Why Reclaimed?

Increase in popularity for reclaimed wood furniture

The Guardian newspaper recently covered a piece on Modish Living, and about the increase that has been seen over time for reclaimed wood furniture.

A copy of the article can be seen below, however as it is a little difficult to read this so we've included a transcript of it below the image.   

 

increase in popularity for reclaimed wood furniture - by the Guardian

 

A love affair with wood started early in life for Hellen Barlow, who was raised in Norway.  Now as the co-founder of Modish Living, a UK based online boutique supplying relcaimed wood furniture, she's found a way to share her passion for wood while offering consumers ethical and sustainable choices for their homes and businesses. 

 

"Often, people think 'reclaimed wood furniture' must mean something a bit shabby or low quality" says Barlow.  "However, there are difference grades of reclaimed wood, and in many cases reclaimed timber can be superior to newer materials".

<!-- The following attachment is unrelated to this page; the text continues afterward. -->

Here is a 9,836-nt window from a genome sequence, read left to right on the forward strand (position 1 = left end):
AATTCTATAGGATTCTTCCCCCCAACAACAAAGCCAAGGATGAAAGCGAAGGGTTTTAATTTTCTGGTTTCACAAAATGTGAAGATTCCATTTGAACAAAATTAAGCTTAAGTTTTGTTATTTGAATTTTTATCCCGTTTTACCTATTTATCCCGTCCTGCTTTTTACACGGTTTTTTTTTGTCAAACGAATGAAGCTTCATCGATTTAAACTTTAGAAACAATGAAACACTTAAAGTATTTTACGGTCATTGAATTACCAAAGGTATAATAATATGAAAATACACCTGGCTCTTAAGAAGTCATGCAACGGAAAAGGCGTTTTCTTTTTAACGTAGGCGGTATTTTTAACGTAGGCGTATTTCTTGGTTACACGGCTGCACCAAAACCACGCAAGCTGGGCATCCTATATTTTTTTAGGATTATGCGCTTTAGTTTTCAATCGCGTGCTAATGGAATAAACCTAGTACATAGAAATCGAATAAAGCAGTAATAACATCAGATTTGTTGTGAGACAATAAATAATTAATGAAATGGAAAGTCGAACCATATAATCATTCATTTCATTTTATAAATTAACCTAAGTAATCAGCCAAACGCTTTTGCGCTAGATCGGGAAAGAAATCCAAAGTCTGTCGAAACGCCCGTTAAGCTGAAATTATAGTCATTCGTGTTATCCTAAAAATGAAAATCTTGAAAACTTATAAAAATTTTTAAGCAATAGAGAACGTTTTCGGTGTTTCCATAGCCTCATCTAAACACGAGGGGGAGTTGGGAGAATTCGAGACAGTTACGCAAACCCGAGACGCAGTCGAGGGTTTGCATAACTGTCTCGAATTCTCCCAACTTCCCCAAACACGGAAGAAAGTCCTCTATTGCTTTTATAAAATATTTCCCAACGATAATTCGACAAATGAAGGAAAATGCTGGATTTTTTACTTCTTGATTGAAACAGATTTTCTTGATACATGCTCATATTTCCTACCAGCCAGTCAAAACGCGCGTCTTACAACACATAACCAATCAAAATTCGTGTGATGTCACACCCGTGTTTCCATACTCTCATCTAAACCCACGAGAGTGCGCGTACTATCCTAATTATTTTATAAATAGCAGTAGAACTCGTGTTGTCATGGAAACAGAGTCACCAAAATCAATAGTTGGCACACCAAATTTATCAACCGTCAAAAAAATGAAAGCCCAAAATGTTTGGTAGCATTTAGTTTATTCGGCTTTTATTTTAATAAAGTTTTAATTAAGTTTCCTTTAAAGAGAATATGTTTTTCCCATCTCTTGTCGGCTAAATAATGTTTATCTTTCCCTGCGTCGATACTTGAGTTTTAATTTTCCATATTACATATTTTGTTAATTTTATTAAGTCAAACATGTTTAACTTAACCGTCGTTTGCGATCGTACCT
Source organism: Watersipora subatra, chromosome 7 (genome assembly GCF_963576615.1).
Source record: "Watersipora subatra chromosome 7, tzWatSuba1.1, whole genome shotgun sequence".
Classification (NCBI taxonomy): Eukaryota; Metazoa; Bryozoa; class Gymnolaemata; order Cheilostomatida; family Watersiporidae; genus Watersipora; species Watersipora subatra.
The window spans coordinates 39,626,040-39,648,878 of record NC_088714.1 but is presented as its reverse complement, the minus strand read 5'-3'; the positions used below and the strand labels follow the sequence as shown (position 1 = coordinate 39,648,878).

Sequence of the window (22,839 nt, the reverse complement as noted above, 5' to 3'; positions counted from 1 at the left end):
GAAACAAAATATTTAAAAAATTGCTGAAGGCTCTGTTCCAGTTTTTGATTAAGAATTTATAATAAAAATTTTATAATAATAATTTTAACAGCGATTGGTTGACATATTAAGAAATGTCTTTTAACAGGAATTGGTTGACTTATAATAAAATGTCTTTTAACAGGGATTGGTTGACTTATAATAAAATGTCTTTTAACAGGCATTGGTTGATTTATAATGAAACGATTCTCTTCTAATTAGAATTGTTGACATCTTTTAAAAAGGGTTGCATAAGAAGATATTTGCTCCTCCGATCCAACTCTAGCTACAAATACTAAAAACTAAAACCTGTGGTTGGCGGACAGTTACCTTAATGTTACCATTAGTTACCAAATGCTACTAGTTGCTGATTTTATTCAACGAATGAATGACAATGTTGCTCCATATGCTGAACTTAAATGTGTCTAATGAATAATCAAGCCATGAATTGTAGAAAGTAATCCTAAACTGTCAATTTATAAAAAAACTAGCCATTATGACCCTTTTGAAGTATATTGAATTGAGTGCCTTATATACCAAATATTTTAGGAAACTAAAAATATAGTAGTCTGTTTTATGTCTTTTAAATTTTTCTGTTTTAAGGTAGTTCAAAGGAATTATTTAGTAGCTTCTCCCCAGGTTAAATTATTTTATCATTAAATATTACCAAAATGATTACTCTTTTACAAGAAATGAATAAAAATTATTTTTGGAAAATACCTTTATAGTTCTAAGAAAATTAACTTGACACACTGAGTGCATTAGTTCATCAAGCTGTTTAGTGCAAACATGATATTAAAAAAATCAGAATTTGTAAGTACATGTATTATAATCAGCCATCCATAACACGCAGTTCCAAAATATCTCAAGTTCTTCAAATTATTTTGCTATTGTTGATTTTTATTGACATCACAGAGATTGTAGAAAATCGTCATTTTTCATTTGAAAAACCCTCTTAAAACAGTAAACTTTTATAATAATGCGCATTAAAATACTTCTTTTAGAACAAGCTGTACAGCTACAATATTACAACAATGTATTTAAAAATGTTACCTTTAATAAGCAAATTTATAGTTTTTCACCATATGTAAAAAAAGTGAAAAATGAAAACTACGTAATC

It's the history of reclaimed wood that gives each piece its own identity.  Much of it's character and unique texture comes from the scars of it's previous industrial use.  

 

With lifestyle and interiors magazines stressing the beauty and ethics of reclaimed wood furniture, Modish Living has found the need to be ever-more creative with it's ranges.  Originally it worked only with timber salvaged from former barns, factories and homes in the UK; it now also supplies ranges made form old fishing boats and railway sleepers. 

"It's fantastic that people these days are increasingly seeking ways to minimise the environmental impact of their purchases" says Barlow, "especially as there are four million tonnes of wood waste each year in the UK.  Thankfully we're now finding ways for some of the wood to be reused as reclaimed building materials rather than it all ending up in landfills or being burnt."  

At Modish Living we are excited to be part of the ethical and sustainable journey. 

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